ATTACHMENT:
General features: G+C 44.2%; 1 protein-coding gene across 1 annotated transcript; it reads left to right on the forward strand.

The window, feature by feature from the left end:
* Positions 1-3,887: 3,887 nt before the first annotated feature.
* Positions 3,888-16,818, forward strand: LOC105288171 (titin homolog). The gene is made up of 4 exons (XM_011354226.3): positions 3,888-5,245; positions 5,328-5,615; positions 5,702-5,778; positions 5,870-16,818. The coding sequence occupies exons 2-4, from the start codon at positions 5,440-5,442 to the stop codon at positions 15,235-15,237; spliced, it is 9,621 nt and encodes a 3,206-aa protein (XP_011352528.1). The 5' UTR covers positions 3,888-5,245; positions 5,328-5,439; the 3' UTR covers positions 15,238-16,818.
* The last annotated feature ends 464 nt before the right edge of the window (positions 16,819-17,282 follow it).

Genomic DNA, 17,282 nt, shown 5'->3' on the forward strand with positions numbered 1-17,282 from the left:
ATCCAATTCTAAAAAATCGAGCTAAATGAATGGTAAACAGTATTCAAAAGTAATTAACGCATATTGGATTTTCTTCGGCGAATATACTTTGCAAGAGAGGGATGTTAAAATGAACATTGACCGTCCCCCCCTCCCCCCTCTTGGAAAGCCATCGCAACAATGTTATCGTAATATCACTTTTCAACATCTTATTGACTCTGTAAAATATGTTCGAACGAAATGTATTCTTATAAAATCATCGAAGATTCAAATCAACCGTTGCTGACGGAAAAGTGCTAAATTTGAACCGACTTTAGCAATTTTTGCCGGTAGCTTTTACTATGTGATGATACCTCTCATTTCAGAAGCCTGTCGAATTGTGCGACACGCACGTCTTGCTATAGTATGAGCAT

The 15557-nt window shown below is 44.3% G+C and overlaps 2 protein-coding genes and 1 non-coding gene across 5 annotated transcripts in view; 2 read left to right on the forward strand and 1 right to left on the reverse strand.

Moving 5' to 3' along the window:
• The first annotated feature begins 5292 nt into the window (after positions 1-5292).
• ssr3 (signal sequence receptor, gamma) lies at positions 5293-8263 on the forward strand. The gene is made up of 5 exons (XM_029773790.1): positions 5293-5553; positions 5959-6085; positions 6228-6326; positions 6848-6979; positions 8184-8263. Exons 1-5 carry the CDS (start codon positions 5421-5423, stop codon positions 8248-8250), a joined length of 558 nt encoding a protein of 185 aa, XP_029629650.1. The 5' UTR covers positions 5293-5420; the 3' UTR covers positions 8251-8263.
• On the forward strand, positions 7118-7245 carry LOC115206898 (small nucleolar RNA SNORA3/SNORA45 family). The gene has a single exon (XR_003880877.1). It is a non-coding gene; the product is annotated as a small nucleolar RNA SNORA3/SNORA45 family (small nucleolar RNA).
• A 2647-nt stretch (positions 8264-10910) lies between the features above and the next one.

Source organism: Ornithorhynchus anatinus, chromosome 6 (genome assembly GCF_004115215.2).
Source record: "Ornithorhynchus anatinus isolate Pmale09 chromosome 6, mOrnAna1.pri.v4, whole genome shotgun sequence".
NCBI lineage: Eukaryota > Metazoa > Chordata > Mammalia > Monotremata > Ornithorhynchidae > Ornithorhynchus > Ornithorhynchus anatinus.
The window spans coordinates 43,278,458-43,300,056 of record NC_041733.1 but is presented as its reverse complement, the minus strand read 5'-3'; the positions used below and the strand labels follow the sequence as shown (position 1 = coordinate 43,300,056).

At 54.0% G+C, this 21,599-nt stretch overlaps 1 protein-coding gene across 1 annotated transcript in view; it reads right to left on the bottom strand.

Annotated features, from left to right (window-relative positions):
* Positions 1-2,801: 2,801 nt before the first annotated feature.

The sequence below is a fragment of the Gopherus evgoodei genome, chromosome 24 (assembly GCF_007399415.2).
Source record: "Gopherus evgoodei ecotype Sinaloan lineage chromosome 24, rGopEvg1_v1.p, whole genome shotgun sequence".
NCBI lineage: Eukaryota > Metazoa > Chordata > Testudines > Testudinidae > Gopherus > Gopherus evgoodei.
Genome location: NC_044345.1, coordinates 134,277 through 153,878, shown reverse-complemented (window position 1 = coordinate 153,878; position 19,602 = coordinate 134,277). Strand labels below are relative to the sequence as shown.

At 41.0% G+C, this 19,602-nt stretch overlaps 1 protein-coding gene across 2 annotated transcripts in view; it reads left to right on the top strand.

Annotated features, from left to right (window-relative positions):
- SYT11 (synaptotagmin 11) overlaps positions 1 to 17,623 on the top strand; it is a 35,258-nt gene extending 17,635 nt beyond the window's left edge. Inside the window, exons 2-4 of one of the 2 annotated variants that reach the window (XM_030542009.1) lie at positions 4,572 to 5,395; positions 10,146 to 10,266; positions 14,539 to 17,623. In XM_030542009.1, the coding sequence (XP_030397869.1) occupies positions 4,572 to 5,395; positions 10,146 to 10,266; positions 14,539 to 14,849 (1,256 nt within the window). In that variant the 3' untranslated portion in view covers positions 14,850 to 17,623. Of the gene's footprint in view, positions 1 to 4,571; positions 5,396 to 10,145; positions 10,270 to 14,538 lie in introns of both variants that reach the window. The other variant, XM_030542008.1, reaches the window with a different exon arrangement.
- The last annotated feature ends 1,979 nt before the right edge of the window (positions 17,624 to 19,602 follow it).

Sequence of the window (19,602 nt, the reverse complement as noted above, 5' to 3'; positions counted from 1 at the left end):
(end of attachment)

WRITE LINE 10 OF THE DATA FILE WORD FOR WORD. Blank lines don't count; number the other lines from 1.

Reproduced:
• The first annotated feature begins 5292 nt into the window (after positions 1-5292).